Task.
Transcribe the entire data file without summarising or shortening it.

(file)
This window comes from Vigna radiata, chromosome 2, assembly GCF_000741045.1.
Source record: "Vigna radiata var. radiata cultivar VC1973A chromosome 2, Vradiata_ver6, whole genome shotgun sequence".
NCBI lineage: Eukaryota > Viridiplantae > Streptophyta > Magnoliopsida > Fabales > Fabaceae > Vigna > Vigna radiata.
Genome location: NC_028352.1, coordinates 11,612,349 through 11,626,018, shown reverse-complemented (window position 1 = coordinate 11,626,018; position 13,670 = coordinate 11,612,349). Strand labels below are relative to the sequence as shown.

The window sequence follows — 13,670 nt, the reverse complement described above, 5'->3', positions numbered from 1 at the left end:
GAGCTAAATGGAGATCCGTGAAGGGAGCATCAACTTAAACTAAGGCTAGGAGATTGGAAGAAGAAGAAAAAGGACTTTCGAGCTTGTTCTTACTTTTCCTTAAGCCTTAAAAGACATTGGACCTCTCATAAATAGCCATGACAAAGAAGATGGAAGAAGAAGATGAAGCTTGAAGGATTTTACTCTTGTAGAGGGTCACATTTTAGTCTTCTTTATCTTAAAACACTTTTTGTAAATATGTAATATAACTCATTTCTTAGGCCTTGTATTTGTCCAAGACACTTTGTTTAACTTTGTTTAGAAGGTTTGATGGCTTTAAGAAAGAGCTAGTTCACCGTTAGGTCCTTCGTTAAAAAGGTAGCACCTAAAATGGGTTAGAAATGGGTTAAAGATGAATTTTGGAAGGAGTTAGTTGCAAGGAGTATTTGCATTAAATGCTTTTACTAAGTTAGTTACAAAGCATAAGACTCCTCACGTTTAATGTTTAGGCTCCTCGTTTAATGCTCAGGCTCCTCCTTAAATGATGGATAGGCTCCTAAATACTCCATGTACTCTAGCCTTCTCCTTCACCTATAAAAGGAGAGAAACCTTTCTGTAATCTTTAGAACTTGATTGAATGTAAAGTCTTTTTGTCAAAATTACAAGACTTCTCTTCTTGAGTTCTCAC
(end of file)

This window comes from Vigna radiata, chromosome 2, assembly GCF_000741045.1.
Source record: "Vigna radiata var. radiata cultivar VC1973A chromosome 2, Vradiata_ver6, whole genome shotgun sequence".
NCBI lineage: Eukaryota > Viridiplantae > Streptophyta > Magnoliopsida > Fabales > Fabaceae > Vigna > Vigna radiata.
Genome location: NC_028352.1, coordinates 11,612,349 through 11,626,018, shown reverse-complemented (window position 1 = coordinate 11,626,018; position 13,670 = coordinate 11,612,349). Strand labels below are relative to the sequence as shown.

The window sequence follows — 13,670 nt, the reverse complement described above, 5'->3', positions numbered from 1 at the left end:
GAGCTAAATGGAGATCCGTGAAGGGAGCATCAACTTAAACTAAGGCTAGGAGATTGGAAGAAGAAGAAAAAGGACTTTCGAGCTTGTTCTTACTTTTCCTTAAGCCTTAAAAGACATTGGACCTCTCATAAATAGCCATGACAAAGAAGATGGAAGAAGAAGATGAAGCTTGAAGGATTTTACTCTTGTAGAGGGTCACATTTTAGTCTTCTTTATCTTAAAACACTTTTTGTAAATATGTAATATAACTCATTTCTTAGGCCTTGTATTTGTCCAAGACACTTTGTTTAACTTTGTTTAGAAGGTTTGATGGCTTTAAGAAAGAGCTAGTTCACCGTTAGGTCCTTCGTTAAAAAGGTAGCACCTAAAATGGGTTAGAAATGGGTTAAAGATGAATTTTGGAAGGAGTTAGTTGCAAGGAGTATTTGCATTAAATGCTTTTACTAAGTTAGTTACAAAGCATAAGACTCCTCACGTTTAATGTTTAGGCTCCTCGTTTAATGCTCAGGCTCCTCCTTAAATGATGGATAGGCTCCTAAATACTCCATGTACTCTAGCCTTCTCCTTCACCTATAAAAGGAGAGAAACCTTTCTGTAATCTTTAGAACTTGATTGAATGTAAAGTCTTTTTGTCAAAATTACAAGACTTCTCTTCTTGAGTTCTCAC